Parents Fighting To Stop Judge From Sentencing Their 8-month-old Infant To Death

In a bid to escape the mandate to remove life support, the Gregorys made emergency arrangements with leadership at the Vatican for her to continue treatment at Bambino Gesù, a Catholic pediatric hospital in Rome.

An 8-month-old infant in the United Kingdom has been given more time to live after an appeal suspended a judge’s mandate that she be removed from life support.

Justice Robert Peel ruled Wednesday that Indi Gregory was to be removed from her life-supporting ventilator on Thursday against the parents’ wishes.

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Indi Gregory was born in February of this year and suffers from a degenerative mitochondrial disease that will very likely take her life.

In a bid to escape the mandate to remove life support, the Gregorys made emergency arrangements with leadership at the Vatican for her to continue treatment at Bambino Gesù, a Catholic pediatric hospital in Rome.

The parents also secured Italian citizenship for Indi directly from the Italian prime minister.

“They say there isn’t much hope for little Indi, but until the very end, I’ll do what I can to defend her life, and to defend the right of her mamma and papa to do all that they can for her,” Italian Prime Minister Giorgia Meloni wrote on social media this week.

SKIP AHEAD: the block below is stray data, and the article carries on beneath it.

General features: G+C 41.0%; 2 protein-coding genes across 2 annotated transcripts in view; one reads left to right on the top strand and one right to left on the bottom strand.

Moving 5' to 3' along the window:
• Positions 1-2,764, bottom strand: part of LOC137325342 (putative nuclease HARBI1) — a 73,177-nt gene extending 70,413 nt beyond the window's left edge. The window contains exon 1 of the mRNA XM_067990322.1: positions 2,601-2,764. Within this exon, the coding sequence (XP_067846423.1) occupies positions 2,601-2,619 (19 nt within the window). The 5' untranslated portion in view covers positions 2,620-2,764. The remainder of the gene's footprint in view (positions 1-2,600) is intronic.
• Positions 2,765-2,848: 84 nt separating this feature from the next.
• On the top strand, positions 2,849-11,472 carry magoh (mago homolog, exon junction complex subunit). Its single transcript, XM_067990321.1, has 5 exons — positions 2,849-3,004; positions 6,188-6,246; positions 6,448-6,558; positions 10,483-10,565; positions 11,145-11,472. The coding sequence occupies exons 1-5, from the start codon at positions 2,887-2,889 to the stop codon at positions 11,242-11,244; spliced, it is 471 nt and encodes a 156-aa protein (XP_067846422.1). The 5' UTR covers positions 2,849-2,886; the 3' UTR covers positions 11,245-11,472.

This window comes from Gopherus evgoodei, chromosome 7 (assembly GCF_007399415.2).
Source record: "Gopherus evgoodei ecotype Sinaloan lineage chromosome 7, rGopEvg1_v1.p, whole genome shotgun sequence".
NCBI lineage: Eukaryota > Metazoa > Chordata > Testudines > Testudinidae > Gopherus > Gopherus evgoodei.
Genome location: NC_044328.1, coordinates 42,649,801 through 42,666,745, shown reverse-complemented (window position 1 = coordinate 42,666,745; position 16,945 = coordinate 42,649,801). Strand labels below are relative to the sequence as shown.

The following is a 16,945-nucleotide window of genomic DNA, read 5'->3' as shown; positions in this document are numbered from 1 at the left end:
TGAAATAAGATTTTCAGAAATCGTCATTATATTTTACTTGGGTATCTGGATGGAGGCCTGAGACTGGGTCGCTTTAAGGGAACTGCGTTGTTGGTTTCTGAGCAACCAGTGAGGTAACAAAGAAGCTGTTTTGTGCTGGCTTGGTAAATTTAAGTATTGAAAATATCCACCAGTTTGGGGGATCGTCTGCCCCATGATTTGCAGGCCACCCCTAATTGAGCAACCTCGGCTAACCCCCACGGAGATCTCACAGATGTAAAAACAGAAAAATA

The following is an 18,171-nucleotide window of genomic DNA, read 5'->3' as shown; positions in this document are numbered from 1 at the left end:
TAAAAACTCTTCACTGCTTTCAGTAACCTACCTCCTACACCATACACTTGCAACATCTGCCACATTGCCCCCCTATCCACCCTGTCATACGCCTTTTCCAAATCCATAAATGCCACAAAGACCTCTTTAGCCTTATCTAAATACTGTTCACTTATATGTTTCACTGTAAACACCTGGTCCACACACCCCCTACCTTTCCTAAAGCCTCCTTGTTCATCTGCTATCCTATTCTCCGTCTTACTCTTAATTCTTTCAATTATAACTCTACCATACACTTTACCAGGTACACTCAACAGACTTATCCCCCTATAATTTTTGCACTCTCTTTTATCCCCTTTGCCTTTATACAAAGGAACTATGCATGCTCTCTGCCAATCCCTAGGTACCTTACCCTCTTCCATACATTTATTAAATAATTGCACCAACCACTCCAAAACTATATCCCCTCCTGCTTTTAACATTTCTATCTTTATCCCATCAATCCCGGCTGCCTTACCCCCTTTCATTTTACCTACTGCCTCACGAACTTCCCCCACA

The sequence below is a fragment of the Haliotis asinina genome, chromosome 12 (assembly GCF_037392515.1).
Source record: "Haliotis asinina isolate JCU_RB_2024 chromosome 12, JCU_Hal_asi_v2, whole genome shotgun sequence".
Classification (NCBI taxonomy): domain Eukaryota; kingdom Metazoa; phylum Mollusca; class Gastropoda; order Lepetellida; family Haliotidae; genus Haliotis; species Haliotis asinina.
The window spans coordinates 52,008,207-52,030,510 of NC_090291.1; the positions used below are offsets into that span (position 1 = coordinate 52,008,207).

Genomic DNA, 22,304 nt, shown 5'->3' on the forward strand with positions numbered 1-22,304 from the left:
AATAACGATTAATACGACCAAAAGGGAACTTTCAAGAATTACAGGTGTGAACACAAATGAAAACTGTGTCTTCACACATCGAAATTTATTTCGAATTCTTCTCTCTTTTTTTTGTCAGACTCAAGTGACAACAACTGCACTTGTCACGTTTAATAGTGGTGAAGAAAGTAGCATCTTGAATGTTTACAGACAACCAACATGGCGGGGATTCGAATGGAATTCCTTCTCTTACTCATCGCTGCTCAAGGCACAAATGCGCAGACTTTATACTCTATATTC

The Court of Appeals will hear the Gregorys’ case on Nov. 10. Doctors at Queen’s Medical Center in Nottingham will not be allowed to remove the infant from life support until the conclusion of the appeals process.

The Italian government has pressed the U.K. courts heavily to turn the child over to their custody.

“Earlier today, with the clock ticking, Indi’s Italian guardian made an urgent application to the U.K. High Court calling on Mr Justice Robert Peel to cede jurisdiction of the case to him under Article 9§2 of the 1996 Hague Convention,” religious legal group Christian Concern explained Friday.

Christian Concern hopes that the increasingly international nature of the case will force the courts to back down, claiming that “such a development has never happened before in an end-of-life case involving a child in the U.K.”

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